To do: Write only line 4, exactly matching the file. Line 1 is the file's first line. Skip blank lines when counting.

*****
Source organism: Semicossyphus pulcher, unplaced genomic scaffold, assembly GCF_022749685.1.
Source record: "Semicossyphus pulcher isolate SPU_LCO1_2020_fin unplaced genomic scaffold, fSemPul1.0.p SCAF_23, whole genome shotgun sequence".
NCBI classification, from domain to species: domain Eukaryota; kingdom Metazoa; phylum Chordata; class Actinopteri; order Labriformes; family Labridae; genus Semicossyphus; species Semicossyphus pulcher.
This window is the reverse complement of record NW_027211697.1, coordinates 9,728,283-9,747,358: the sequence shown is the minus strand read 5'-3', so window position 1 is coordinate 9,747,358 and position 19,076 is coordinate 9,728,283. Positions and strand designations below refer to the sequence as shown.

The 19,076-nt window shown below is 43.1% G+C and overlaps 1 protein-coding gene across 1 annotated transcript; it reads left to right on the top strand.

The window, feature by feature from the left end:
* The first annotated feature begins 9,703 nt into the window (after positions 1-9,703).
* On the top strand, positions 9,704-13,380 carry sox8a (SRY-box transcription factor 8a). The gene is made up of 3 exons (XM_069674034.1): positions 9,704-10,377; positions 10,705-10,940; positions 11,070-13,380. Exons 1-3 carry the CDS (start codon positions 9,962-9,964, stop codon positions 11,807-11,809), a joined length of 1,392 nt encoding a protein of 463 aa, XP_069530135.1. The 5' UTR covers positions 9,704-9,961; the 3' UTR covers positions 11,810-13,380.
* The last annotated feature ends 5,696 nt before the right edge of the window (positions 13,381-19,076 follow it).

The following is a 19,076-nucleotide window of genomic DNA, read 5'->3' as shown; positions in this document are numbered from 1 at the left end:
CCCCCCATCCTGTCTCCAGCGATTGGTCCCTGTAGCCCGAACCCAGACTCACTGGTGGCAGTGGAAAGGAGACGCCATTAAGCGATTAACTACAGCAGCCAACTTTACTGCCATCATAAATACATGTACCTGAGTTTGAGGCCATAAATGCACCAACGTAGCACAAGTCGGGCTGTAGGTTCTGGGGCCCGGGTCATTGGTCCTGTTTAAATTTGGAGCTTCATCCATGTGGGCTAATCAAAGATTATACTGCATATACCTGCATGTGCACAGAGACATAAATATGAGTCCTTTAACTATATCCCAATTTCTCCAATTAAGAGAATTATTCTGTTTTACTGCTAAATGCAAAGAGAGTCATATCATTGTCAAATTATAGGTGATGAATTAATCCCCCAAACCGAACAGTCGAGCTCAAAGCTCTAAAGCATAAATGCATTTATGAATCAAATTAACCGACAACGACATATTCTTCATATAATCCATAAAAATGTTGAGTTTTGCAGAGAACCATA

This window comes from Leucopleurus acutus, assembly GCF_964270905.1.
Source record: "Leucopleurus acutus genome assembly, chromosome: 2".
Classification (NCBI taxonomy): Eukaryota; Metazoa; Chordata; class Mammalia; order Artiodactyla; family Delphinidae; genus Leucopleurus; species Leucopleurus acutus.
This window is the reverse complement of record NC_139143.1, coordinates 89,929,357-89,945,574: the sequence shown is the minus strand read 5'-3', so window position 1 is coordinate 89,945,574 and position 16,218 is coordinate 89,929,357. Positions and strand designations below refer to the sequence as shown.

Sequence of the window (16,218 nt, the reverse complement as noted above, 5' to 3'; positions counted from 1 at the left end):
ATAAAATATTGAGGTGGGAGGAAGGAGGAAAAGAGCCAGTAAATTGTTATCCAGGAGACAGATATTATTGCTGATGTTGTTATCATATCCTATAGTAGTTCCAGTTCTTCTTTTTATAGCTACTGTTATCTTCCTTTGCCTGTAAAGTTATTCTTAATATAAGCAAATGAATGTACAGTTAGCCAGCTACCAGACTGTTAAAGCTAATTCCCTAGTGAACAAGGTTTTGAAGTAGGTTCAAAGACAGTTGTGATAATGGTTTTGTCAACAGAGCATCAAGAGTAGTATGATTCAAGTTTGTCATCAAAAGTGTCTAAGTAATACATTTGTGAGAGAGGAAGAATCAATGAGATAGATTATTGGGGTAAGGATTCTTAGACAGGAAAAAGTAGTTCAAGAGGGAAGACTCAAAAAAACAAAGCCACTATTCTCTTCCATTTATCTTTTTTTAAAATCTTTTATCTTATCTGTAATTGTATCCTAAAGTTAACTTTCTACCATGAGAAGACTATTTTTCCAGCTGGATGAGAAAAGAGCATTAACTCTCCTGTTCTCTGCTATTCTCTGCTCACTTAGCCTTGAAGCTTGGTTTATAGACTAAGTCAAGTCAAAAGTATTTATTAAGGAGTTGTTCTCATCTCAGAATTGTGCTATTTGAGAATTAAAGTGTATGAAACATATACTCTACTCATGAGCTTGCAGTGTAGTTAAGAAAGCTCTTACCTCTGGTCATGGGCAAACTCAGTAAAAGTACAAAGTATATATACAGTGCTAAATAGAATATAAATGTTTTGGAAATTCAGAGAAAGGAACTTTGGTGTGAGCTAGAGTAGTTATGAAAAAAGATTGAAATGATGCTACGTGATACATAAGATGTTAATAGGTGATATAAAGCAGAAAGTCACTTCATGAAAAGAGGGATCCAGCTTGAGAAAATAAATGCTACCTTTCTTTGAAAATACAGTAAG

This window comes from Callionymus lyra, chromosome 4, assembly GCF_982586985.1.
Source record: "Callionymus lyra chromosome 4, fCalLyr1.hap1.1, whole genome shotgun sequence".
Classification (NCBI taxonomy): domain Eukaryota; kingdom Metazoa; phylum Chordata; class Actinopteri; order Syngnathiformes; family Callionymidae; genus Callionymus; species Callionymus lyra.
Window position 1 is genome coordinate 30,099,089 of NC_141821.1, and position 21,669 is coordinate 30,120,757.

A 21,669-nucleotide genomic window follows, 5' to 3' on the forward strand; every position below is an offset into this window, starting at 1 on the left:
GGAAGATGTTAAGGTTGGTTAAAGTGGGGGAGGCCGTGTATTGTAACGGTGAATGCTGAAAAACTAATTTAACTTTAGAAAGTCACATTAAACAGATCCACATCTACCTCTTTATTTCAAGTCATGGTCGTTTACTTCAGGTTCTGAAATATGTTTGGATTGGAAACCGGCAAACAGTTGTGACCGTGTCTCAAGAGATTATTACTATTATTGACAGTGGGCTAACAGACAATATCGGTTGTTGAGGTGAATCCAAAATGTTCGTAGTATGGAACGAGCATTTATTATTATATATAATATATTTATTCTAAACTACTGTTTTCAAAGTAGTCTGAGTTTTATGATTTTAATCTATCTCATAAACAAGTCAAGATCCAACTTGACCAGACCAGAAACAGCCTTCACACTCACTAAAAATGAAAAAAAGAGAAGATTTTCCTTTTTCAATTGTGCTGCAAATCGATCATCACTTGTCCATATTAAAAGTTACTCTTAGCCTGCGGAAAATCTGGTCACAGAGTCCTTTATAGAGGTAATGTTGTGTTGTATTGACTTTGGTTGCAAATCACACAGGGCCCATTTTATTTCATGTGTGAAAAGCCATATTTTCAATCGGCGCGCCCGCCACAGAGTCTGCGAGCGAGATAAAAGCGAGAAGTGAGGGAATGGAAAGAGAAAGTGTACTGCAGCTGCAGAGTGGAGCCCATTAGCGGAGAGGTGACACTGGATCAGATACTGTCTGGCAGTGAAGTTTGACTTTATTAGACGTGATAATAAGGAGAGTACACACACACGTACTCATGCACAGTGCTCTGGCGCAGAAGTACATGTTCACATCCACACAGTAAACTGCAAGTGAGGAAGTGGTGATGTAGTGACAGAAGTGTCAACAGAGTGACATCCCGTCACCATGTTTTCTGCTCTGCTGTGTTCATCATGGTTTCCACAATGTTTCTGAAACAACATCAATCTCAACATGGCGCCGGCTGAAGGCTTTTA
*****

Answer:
This window is the reverse complement of record NW_027211697.1, coordinates 9,728,283-9,747,358: the sequence shown is the minus strand read 5'-3', so window position 1 is coordinate 9,747,358 and position 19,076 is coordinate 9,728,283. Positions and strand designations below refer to the sequence as shown.